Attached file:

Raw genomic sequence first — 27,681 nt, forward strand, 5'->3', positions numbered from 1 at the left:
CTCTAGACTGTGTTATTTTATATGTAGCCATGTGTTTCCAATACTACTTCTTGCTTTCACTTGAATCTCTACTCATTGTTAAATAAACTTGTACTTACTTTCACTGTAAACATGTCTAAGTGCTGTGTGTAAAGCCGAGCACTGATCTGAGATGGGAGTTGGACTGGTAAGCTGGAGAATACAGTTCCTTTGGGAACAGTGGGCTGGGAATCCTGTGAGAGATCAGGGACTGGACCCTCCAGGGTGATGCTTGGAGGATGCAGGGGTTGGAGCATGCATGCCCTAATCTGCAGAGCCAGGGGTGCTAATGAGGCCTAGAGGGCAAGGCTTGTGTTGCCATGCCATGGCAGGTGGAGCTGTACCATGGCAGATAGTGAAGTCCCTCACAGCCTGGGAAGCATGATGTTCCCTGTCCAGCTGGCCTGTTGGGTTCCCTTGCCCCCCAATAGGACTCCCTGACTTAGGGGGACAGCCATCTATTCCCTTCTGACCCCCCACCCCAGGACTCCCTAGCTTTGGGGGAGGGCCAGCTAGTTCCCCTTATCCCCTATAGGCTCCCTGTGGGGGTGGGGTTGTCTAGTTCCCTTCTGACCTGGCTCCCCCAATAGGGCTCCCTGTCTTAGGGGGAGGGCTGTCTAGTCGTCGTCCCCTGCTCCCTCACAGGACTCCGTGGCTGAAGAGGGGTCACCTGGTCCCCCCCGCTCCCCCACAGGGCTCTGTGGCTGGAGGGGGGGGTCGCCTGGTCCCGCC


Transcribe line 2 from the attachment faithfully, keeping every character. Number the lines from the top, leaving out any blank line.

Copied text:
CTCTAGACTGTGTTATTTTATATGTAGCCATGTGTTTCCAATACTACTTCTTGCTTTCACTTGAATCTCTACTCATTGTTAAATAAACTTGTACTTACTTTCACTGTAAACATGTCTAAGTGCTGTGTGTAAAGCCGAGCACTGATCTGAGATGGGAGTTGGACTGGTAAGCTGGAGAATACAGTTCCTTTGGGAACAGTGGGCTGGGAATCCTGTGAGAGATCAGGGACTGGACCCTCCAGGGTGATGCTTGGAGGATGCAGGGGTTGGAGCATGCATGCCCTAATCTGCAGAGCCAGGGGTGCTAATGAGGCCTAGAGGGCAAGGCTTGTGTTGCCATGCCATGGCAGGTGGAGCTGTACCATGGCAGATAGTGAAGTCCCTCACAGCCTGGGAAGCATGATGTTCCCTGTCCAGCTGGCCTGTTGGGTTCCCTTGCCCCCCAATAGGACTCCCTGACTTAGGGGGACAGCCATCTATTCCCTTCTGACCCCCCACCCCAGGACTCCCTAGCTTTGGGGGAGGGCCAGCTAGTTCCCCTTATCCCCTATAGGCTCCCTGTGGGGGTGGGGTTGTCTAGTTCCCTTCTGACCTGGCTCCCCCAATAGGGCTCCCTGTCTTAGGGGGAGGGCTGTCTAGTCGTCGTCCCCTGCTCCCTCACAGGACTCCGTGGCTGAAGAGGGGTCACCTGGTCCCCCCCGCTCCCCCACAGGGCTCTGTGGCTGGAGGGGGGGGTCGCCTGGTCCCGCC